By MAX NEWNHAM
(Sydney Morning Herald)
The taxation of capital gains differs between individuals and companies. Individuals who own an investment for longer than 12 months are able to discount the profit made by 50 per cent to arrive at the amount that is taxable. If a company sells an asset, no matter how long it has owned the asset, company tax is paid on the full amount of the profit made.
Q. I recently read your recent article about owning a business through a company and the issue of not being entitled to the capital gain concessions. If a qualifying small business is owned by a private company what happens if the owners sell the shares in that company instead of the company selling the business? Are they entitled to the capital gain concessions?
A. The small business capital gains tax concessions applying to a business owned by a company are still available when the shares in the company are sold instead of the business being sold. To work out whether the small business capital gains tax concessions apply in this situation the following steps must be taken.
The first thing is to establish is whether the concessions apply because the business has been classed as a small business entity. For this to happen the turnover of the business in a financial year, or part thereof when a business is started part way through a financial year, must be less than $2 million.
If a business is not classed as a small business entity its owners can still apply the small business capital gains tax concessions when they have assessable assets of less than $6 million. Assets not included under this test are a person’s home, a property for which no tax deduction has been claimed for interest on a loan taken out to purchase it, and superannuation.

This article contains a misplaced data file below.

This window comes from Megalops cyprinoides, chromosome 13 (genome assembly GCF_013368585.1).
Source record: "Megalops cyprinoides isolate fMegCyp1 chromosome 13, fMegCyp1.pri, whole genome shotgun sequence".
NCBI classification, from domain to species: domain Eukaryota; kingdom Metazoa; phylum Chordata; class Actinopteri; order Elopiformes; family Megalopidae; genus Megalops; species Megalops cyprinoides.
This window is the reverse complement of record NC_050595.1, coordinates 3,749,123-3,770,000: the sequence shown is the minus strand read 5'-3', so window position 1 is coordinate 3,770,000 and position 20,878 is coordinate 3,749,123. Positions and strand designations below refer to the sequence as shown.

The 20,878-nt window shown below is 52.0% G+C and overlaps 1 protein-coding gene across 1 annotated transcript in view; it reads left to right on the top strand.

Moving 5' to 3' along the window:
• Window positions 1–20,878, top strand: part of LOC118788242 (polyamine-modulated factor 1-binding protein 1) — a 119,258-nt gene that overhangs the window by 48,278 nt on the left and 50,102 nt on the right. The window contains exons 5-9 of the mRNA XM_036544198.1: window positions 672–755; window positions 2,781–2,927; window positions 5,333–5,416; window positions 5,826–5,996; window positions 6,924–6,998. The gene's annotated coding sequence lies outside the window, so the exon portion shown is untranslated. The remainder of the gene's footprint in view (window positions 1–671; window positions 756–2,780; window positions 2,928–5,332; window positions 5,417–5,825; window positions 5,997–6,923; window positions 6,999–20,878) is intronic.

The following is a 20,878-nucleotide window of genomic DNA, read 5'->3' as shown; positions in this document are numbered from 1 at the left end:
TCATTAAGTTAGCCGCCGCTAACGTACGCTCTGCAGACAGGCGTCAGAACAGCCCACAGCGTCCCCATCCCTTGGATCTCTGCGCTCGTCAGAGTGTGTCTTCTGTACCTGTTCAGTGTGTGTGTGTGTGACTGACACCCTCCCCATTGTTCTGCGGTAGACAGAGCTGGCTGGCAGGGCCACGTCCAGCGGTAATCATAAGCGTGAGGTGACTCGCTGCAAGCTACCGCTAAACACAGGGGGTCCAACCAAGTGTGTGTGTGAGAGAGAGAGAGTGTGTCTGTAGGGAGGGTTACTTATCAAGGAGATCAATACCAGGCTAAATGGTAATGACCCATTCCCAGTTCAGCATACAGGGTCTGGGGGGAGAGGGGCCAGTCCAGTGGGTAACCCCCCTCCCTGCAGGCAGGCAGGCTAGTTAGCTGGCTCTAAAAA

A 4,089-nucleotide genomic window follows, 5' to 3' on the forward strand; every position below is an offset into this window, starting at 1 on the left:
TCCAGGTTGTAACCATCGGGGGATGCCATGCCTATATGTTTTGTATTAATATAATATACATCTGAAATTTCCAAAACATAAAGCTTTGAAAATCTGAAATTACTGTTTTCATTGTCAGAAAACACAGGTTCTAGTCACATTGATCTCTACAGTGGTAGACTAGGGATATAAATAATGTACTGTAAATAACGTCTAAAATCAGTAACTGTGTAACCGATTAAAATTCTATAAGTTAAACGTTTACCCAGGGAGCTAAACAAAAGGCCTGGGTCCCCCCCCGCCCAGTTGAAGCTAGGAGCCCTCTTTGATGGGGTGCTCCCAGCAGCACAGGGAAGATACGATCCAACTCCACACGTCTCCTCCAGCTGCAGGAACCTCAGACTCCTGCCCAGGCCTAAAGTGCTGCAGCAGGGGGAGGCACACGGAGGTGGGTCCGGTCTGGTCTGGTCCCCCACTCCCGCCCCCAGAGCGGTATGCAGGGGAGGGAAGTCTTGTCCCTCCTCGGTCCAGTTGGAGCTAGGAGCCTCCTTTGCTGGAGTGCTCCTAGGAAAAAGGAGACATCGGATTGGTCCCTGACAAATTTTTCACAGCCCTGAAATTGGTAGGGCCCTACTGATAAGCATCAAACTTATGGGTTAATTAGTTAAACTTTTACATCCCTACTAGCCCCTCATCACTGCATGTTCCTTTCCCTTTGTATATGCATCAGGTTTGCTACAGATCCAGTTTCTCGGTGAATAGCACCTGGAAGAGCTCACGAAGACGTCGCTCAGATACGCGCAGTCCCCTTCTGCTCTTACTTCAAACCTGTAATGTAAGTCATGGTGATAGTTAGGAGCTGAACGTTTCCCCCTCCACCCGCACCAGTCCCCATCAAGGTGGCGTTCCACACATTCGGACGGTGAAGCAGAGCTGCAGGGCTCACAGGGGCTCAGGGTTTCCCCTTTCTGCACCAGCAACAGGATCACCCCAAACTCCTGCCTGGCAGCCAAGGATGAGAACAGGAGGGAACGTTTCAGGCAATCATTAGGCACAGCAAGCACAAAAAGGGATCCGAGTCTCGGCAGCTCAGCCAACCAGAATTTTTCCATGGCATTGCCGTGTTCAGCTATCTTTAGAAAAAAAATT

Once it has been established the owners of the business are eligible for the concessions the next step is to pass the active asset test. An active asset is an asset that is used in the conducting of a business that is either tangible, such as fixed assets and real estate, or intangible such as goodwill.
In addition for an asset to be classed as active it must have been used in the conducting of a business for at least half of the period of its ownership when it is owned for less than 15 years, or for 7.5 years if it is owned for more than 15 years.
When the owners of a company that operates a business that has qualified for the capital gains tax concessions sells the shares in the company, rather than the company selling the business, they can still qualify for the small business capital gains tax concessions.
When at least 80 per cent of the value received for shares is made up of active assets the small business capital gains tax concessions apply to the shares. This would mean as long as 80 per cent of the selling value of the company was made up of active assets, and not passive investments, all of the small business capital gains tax concessions will apply.
Questions on small business income tax and other issues can be emailed to email@example.com
Max Newham is the founder of www.smsfsurvivalcentre.com.au